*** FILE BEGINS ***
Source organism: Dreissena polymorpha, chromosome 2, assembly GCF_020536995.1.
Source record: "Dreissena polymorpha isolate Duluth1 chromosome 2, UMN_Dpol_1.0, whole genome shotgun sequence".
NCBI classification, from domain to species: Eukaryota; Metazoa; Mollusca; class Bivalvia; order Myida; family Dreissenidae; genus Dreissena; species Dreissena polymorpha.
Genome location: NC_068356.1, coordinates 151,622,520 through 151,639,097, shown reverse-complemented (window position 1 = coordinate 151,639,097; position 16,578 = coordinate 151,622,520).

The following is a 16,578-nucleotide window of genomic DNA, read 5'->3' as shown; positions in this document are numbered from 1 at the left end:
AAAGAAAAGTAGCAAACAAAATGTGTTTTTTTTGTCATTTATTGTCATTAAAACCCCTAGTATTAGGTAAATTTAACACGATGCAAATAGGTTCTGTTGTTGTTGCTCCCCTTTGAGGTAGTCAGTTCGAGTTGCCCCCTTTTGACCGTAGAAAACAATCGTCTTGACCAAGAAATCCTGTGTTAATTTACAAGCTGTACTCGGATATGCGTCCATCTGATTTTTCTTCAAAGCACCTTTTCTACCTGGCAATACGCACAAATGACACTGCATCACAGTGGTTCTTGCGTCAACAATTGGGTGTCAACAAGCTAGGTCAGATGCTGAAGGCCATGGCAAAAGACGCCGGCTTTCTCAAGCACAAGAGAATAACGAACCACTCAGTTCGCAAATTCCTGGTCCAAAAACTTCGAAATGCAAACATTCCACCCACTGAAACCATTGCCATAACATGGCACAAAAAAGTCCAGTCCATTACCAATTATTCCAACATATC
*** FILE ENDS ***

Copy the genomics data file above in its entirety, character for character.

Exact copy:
Source organism: Dreissena polymorpha, chromosome 2, assembly GCF_020536995.1.
Source record: "Dreissena polymorpha isolate Duluth1 chromosome 2, UMN_Dpol_1.0, whole genome shotgun sequence".
NCBI classification, from domain to species: Eukaryota; Metazoa; Mollusca; class Bivalvia; order Myida; family Dreissenidae; genus Dreissena; species Dreissena polymorpha.
Genome location: NC_068356.1, coordinates 151,622,520 through 151,639,097, shown reverse-complemented (window position 1 = coordinate 151,639,097; position 16,578 = coordinate 151,622,520).

The following is a 16,578-nucleotide window of genomic DNA, read 5'->3' as shown; positions in this document are numbered from 1 at the left end:
AAAGAAAAGTAGCAAACAAAATGTGTTTTTTTTGTCATTTATTGTCATTAAAACCCCTAGTATTAGGTAAATTTAACACGATGCAAATAGGTTCTGTTGTTGTTGCTCCCCTTTGAGGTAGTCAGTTCGAGTTGCCCCCTTTTGACCGTAGAAAACAATCGTCTTGACCAAGAAATCCTGTGTTAATTTACAAGCTGTACTCGGATATGCGTCCATCTGATTTTTCTTCAAAGCACCTTTTCTACCTGGCAATACGCACAAATGACACTGCATCACAGTGGTTCTTGCGTCAACAATTGGGTGTCAACAAGCTAGGTCAGATGCTGAAGGCCATGGCAAAAGACGCCGGCTTTCTCAAGCACAAGAGAATAACGAACCACTCAGTTCGCAAATTCCTGGTCCAAAAACTTCGAAATGCAAACATTCCACCCACTGAAACCATTGCCATAACATGGCACAAAAAAGTCCAGTCCATTACCAATTATTCCAACATATC